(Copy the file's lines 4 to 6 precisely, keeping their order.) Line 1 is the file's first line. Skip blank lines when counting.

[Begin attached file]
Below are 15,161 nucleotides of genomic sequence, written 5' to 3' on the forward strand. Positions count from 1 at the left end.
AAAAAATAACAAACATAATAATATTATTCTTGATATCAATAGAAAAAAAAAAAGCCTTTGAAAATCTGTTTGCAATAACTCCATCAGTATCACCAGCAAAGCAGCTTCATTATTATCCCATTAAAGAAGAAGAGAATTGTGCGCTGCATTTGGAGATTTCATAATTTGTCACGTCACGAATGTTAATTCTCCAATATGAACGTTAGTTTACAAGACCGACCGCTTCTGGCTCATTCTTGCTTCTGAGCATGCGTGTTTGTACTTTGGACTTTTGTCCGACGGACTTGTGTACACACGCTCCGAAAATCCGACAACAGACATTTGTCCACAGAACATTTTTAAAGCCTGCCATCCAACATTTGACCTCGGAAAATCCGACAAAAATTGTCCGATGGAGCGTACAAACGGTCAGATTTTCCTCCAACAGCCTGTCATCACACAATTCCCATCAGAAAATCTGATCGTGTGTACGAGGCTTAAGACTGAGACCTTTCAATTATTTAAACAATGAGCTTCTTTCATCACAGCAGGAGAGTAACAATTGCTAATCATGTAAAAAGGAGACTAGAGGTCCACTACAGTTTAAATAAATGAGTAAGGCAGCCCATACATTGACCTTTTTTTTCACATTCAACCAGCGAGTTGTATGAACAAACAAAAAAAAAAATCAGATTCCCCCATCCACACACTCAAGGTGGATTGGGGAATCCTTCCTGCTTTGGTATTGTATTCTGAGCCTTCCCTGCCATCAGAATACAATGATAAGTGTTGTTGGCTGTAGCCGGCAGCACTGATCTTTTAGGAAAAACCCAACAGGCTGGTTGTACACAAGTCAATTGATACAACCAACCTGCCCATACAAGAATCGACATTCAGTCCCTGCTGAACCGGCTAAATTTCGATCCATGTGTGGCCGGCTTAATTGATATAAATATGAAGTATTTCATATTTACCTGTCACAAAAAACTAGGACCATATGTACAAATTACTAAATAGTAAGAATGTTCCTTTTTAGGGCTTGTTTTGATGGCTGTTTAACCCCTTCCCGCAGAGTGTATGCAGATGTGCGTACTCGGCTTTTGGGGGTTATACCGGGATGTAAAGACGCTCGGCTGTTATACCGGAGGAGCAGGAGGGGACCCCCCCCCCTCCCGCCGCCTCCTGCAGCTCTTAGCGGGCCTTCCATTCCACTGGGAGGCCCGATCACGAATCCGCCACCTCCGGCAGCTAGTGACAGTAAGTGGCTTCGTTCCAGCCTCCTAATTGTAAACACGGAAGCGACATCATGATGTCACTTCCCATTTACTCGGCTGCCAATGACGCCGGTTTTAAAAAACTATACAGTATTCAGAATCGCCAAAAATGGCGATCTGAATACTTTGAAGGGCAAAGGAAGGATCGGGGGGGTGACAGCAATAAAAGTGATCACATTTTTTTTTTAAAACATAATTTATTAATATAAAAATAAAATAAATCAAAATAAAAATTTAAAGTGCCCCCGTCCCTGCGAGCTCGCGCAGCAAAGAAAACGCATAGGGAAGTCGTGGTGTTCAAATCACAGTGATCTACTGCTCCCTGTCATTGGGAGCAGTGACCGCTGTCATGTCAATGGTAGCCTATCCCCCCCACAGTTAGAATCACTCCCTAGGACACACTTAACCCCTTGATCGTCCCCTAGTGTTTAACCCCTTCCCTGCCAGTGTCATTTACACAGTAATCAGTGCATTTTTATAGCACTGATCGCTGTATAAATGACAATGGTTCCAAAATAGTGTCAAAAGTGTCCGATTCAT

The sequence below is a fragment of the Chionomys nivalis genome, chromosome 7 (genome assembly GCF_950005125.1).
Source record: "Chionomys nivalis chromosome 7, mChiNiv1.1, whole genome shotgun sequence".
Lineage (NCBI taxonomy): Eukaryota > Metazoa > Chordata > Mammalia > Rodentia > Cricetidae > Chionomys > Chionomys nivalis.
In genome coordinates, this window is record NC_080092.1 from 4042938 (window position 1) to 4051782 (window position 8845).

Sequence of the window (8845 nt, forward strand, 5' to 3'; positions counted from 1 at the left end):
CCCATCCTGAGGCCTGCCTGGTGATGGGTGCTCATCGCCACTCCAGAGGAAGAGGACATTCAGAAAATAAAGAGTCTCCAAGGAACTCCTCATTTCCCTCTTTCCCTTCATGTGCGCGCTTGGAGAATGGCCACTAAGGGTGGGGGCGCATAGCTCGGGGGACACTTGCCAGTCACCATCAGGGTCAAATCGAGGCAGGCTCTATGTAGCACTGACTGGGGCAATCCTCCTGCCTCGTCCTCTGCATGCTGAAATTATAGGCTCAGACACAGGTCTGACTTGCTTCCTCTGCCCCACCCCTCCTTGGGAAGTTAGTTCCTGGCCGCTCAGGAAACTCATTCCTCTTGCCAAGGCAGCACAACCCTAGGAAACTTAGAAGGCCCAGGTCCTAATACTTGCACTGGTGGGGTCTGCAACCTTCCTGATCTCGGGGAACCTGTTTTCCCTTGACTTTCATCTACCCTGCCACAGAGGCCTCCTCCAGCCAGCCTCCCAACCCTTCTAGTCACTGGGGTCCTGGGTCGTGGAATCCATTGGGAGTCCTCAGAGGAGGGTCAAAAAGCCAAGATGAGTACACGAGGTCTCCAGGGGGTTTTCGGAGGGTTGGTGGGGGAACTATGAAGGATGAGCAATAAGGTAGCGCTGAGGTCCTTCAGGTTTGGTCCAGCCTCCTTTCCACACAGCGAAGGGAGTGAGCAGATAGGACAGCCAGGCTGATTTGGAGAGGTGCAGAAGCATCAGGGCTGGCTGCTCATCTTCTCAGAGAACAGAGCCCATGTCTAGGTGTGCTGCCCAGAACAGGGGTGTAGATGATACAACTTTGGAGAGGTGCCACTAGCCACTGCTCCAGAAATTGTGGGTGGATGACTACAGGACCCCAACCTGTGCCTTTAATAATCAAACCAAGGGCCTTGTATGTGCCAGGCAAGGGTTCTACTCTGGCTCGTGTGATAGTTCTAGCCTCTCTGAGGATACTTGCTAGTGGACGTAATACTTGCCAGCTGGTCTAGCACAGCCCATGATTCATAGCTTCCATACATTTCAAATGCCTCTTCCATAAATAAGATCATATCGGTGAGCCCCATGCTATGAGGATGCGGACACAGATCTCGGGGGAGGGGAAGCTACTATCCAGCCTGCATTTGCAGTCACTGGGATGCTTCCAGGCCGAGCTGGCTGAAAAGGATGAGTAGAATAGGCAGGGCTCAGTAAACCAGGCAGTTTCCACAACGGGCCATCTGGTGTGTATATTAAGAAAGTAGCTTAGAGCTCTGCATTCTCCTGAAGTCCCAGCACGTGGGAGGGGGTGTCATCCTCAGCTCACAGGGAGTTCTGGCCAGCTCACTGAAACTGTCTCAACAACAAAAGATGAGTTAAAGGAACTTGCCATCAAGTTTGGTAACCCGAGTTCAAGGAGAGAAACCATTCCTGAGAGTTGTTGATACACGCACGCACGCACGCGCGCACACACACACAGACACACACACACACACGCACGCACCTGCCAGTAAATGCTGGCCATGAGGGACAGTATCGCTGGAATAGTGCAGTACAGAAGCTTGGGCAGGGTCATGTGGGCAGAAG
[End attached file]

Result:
Source record: "Chionomys nivalis chromosome 7, mChiNiv1.1, whole genome shotgun sequence".
Lineage (NCBI taxonomy): Eukaryota > Metazoa > Chordata > Mammalia > Rodentia > Cricetidae > Chionomys > Chionomys nivalis.
In genome coordinates, this window is record NC_080092.1 from 4042938 (window position 1) to 4051782 (window position 8845).